INSIDE OUT – Interview with Writer/Co-Director Ronaldo Del Carmen

Pixar’s highly anticipated new film, INSIDE OUT is one of the highest rated movies of the year, it also secured the biggest ever US opening for an original film with an estimated weekend box office of $91 million sailing past the previous record holder AVATAR which took $77 million in 2009. The film opens in Ireland this weekend, and had the pleasure of sitting down with writer and co-director of INSIDE OUT, Ronaldo Del Carmen, to find out more about the culmination of five years’ work, and how it felt to direct his first feature film alongside Pete Docter.

Five years of work on INSIDE OUT have culminated in one of the best reviewed movies of 2015. How do you feel?
Ronaldo Del Carmen: I feel great! I feel like if somebody tells me if I work really hard for five years I’m gonna end up here… Sign me up!

It’s your first feature film – you previously directed the short film DUG’S SPECIAL MISSION – was the transition a huge challenge for you?
RDC: It’s not as much of a big change because I worked with Pete [Docter] before on the story of UP, so that relationship was key. Working with him had not changed drastically; my role had expanded so that I actually am doing this job wherein I get to partner with him and collaborate with him at the onset and the beginning. I go to every part of the movie along with him first, so that was amazing.

The characters are so fantastic and beautifully realised in the film, where did the design come from?
RDC: We started looking at them and trying to represent how they feel to us. Joy, to us, felt like someone whose arms are always outstretched, eyes giant, looking at everything, wants to take everything in and full of energy. She doesn’t know how to slow down, and she always wants to make sure that she can influence everything, so everything is happy. That felt like, we gotta draw her like someone who is energetic and effervescent, and that she should probably have short hair because she is very active. She should be zipping around here and there, so she should be lighter. That happens very instantly, so people would be drawing the characters… Anger should be like rigid and square and immovable; he’s kind of like a charcoal briquette. He’s gonna catch on fire at any time. So that felt amazingly easy to do. Also we wanted to make sure that the audience, when they see the characters, they kind of know which emotion it is, so that was a good test.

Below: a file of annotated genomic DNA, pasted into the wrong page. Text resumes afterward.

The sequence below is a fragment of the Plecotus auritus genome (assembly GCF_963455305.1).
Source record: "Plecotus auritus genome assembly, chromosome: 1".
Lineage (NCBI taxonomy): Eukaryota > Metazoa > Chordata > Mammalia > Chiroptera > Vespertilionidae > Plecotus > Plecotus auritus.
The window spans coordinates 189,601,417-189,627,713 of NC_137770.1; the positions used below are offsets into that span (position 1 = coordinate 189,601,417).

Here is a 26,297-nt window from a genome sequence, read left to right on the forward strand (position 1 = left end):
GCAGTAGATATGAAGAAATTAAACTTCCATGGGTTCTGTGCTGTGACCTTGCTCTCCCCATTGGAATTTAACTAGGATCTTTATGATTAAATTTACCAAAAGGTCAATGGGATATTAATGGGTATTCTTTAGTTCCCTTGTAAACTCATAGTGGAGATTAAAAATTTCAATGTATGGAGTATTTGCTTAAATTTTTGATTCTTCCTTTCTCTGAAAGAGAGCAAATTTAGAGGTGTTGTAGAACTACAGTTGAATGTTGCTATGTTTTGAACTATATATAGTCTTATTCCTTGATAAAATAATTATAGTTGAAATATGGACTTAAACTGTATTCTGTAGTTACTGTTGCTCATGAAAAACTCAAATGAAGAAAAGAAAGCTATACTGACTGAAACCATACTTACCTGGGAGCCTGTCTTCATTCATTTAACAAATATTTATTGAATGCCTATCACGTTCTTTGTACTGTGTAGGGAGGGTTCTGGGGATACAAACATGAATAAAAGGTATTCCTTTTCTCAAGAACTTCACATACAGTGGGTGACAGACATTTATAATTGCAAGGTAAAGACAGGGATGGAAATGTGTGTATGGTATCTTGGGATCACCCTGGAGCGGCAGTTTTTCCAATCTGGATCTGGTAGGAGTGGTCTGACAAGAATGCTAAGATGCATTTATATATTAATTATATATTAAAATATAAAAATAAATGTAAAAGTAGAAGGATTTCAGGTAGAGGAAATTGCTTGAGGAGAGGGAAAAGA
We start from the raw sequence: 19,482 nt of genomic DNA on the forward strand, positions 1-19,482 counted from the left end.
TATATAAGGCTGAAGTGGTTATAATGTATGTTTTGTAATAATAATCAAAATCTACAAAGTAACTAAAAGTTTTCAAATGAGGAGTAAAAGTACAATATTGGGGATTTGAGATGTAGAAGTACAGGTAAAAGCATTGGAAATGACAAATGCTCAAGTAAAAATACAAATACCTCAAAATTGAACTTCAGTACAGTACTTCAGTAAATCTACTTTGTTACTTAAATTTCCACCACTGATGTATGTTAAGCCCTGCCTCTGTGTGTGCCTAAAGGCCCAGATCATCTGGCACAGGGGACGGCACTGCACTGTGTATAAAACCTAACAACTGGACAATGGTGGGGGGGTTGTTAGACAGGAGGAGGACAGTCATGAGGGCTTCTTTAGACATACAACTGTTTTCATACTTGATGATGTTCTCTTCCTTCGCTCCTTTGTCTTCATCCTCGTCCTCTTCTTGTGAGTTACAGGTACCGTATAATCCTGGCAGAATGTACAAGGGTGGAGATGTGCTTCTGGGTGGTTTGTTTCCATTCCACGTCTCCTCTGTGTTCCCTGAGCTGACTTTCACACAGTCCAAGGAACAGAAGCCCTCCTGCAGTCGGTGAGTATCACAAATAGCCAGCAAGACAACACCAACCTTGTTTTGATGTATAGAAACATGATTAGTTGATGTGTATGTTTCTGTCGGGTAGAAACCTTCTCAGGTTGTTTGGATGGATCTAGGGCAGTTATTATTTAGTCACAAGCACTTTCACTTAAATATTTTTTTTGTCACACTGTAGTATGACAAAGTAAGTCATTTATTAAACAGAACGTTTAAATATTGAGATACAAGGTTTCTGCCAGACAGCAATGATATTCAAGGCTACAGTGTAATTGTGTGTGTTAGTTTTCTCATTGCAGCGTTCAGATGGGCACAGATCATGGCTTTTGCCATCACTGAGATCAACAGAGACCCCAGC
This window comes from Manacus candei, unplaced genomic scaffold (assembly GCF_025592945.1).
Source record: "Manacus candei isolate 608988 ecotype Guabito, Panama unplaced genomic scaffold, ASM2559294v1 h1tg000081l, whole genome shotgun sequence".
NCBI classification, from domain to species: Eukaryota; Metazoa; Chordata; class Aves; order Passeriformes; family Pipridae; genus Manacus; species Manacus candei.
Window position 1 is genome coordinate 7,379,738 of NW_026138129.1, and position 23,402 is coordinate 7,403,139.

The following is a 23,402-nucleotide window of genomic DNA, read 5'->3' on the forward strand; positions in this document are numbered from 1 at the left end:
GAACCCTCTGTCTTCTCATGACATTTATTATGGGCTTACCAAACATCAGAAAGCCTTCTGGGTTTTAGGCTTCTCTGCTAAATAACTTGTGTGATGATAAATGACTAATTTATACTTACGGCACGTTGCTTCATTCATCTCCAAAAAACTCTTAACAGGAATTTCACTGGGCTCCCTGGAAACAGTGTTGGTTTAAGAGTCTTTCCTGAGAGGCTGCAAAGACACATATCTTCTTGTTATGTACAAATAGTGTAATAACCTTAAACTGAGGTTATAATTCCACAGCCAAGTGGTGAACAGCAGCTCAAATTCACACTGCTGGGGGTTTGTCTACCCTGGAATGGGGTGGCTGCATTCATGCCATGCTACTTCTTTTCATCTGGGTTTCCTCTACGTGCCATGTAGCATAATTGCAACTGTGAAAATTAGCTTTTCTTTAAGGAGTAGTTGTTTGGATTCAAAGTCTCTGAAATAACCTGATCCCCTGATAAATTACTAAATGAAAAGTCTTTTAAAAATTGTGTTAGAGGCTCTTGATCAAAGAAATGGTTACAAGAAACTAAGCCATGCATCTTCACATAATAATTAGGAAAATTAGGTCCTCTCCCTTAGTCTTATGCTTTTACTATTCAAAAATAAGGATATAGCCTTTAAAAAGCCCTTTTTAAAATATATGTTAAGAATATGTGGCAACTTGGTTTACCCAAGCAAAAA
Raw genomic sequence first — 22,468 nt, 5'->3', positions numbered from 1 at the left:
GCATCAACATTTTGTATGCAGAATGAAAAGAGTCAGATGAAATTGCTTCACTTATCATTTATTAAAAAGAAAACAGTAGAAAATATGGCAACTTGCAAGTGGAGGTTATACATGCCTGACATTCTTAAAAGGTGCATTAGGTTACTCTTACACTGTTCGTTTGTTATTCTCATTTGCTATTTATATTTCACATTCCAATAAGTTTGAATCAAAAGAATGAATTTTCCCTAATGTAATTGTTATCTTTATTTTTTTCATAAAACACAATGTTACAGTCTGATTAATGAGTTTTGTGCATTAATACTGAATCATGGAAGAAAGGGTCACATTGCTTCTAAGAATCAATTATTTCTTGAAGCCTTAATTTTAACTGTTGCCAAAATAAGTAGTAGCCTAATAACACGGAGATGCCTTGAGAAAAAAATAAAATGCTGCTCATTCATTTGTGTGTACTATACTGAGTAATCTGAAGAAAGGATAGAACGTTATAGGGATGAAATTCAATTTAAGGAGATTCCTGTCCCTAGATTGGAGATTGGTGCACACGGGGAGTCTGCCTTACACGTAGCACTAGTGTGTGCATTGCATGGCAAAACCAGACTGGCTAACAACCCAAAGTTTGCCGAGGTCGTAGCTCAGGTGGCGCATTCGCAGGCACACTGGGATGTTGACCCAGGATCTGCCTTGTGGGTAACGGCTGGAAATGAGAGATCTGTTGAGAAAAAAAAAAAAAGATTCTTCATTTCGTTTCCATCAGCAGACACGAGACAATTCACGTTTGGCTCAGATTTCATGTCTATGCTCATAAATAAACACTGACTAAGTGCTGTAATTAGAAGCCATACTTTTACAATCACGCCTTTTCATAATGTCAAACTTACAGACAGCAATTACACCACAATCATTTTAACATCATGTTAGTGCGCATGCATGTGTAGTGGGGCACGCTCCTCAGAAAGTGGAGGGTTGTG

There are so many beautiful details in the film like the Train of Thought and the Islands of Personality. Where did they come from?
RDC: A lot of those things are there because of our story. We don’t create these landscapes just because oh! That’s clever! We did create a lot of those places we could go to [but they are] not in the movie because it doesn’t fit the story. A place that you go to, like Imagination Land, is there to represent that part of Riley; it used to be thriving, but it’s kind of in disrepair. The Train of Thought is something that we came up with that’s really fun, because you know those times where you lose your train of thought! We made sequences like that to entertain ourselves, but we were like ‘We also could use those to transport things… It’s valid! We’ll keep it!’ That’s how we do things.

What’s next for you… Other than a holiday!
RDC: A break, and then I serve at the pleasure of John Lasseter and Pixar, so whatever they point me to, I will go.


INSIDE OUT is released in Irish cinemas on July 24th 2015

Words: Brogen Hayes